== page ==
Since when do underlings get to chime in on whom their next boss should be?
That's just what William Dudley, the president of the Federal Reserve Bank of New York, did in an interview with the Associated Press this week.
His fairly strong recommendation of Gary Cohn, President Donald Trump's economic adviser and apparent favorite for the position, was especially egregious since Cohn used to be president at Goldman Sachs, where Dudley essentially spent most of his career as chief economist and partner.
The Fed chair is appointed by the US president. Dudley should stick to monetary policy and regulating big banks. As a matter of central-bank independence and integrity, he has no business opining on future candidates.
As Bloomberg's veteran Fed watcher, Rich Miller, put it: "It's rare for Fed officials like Dudley to comment publicly on such personnel matters because they usually want to avoid doing anything that might be seen as undermining the central bank's political independence."
Here's the full exchange with the AP:
AP: On a personal level, Gary Cohn has been mentioned as potentially a Fed Chair if Yellen were not to be reappointed or declined. Did you work with Gary Cohn at Goldman Sachs? What is your impression of him as a potential Federal Reserve Chair?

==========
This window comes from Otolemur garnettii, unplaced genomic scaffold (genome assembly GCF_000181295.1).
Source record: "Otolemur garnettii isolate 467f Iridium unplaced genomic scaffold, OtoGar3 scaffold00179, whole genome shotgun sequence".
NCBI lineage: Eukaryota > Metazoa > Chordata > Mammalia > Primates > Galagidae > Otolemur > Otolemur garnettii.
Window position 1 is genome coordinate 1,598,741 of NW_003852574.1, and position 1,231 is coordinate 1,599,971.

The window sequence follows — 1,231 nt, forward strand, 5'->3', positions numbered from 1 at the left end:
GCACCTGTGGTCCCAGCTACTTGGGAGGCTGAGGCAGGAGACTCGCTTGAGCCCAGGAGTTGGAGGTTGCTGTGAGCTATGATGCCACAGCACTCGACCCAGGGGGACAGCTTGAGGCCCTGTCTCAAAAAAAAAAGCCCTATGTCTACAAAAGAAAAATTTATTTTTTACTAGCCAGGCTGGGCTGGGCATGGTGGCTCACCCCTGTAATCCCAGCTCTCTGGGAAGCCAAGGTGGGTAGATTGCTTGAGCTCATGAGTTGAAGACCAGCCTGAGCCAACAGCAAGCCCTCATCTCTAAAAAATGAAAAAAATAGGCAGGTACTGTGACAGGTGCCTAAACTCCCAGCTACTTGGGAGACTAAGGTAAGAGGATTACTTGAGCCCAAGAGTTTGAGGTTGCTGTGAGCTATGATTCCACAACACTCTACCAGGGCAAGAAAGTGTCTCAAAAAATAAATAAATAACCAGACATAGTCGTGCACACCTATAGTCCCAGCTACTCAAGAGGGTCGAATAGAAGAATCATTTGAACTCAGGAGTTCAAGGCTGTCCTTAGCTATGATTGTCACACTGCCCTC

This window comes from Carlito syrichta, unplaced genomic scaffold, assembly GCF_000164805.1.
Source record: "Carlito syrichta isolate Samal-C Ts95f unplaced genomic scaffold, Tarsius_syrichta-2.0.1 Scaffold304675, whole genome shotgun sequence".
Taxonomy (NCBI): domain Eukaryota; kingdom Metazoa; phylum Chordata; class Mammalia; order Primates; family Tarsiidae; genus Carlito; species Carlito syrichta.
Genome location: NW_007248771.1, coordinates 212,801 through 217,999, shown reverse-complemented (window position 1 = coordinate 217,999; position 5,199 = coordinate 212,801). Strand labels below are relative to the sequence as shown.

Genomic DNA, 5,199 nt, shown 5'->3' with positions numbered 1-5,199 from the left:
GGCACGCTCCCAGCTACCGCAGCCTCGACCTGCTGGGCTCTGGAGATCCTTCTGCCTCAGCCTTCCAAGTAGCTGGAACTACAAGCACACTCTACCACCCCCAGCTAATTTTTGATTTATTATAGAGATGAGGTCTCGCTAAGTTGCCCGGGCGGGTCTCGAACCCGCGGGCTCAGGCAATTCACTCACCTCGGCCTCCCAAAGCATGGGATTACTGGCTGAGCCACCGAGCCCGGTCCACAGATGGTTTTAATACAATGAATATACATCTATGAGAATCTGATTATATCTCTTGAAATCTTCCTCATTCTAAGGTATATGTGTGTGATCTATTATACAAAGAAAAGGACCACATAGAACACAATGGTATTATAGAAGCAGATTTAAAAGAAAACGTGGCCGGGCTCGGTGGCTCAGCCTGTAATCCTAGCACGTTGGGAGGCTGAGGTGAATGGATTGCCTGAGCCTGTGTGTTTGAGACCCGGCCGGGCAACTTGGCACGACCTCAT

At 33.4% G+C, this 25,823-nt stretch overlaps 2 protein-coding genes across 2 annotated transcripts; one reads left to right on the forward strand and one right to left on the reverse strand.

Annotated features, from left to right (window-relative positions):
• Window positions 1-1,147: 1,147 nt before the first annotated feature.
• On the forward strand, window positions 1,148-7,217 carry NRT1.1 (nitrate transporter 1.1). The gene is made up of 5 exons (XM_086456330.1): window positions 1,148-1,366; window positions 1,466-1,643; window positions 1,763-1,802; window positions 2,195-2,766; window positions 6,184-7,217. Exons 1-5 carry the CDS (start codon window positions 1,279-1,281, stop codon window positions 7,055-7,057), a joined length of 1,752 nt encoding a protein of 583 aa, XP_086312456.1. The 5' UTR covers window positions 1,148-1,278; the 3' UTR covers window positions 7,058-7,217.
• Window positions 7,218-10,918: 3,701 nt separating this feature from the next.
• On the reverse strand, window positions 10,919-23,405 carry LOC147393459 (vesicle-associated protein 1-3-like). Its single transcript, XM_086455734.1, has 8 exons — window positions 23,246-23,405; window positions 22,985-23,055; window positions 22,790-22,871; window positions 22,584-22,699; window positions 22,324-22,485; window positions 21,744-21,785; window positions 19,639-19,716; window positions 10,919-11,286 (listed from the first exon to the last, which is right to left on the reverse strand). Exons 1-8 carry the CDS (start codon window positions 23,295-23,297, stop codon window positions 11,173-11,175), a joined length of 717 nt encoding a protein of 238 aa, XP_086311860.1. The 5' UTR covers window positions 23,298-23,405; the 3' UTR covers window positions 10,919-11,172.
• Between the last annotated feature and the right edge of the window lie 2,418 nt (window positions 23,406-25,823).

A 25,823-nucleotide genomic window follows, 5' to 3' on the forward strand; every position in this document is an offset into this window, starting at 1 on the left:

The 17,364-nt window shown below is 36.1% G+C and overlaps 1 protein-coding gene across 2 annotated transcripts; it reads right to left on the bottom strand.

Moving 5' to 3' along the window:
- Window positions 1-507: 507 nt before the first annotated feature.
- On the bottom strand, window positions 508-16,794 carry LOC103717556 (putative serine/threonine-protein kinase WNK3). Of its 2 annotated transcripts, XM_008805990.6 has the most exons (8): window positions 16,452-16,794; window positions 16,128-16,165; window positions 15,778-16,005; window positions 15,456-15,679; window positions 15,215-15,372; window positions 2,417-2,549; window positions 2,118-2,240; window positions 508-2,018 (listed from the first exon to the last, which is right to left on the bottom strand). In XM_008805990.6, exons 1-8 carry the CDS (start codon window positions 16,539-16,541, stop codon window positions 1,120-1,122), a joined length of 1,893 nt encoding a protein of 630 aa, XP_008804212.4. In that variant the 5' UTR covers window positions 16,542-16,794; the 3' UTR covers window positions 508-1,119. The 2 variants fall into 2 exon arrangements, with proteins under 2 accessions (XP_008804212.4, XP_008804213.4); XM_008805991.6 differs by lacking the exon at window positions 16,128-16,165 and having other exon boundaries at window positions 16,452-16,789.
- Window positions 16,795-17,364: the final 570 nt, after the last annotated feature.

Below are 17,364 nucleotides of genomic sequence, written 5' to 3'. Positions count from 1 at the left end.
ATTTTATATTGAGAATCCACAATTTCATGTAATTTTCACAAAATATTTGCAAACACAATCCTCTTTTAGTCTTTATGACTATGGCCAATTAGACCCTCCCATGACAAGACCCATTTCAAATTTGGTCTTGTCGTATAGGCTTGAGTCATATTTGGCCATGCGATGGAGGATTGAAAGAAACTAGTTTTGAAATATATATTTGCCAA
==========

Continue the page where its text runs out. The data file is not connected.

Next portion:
DUDLEY: I don't want to evaluate the various candidates for the Federal Reserve, except to say that I think Gary is a reasonable candidate. He knows a lot about financial markets. He knows lots about the financial system. I don't think you have to have a Ph.D. in Economics, which I have, to be a chair of the Fed or governor or a president of one of the Federal Reserve banks. I think it's important to have a committee that has diversity. That has different backgrounds and perspectives. So I think Gary's a reasonable candidate.
AP: Any others you want to-- ?
AP: --names you'd mention — any-- ?
DUDLEY: No, no thanks.
Not funny. Despite the clear conflict, he apparently sees nothing wrong with recommending Cohn while saying nothing to praise his current boss, Janet Yellen, who is also supposedly in the running for reappointment as Fed chair (but not really, it's just another Trump reality-TV suspense stunt). Dudley then coyly declines to discuss other names being floated for the post.
Dudley has crossed a line, though it's not a new one for his institution.
The New York Fed was home to one of the financial crisis' most blatant conflicts of interest, and it's all related to how Dudley was hired to head it in the first place.
This is what happened: Stephen Friedman was chairman of the New York Fed at the height of the crisis — but at the same time he was a member of Goldman Sachs' board of directors. He also held a significant financial stake in the megabank, even as he was involved in the bank-bailout negotiations. Yes, really. (The New York Fed is supposed to play a pivotal role in regulating Wall Street.)
And here’s the kicker: The Fed's board granted Friedman a waiver to buy Goldman stock just as prices had hit bottom and the central bank was stepping in to make all the banks, including Goldman, whole on their misguided bets on housing and related assets. Friedman was eventually pressured to step down, but that's about it.
In his role as New York Fed board chair, Friedman got to pick its next president. Who did he run with? Bill Dudley.
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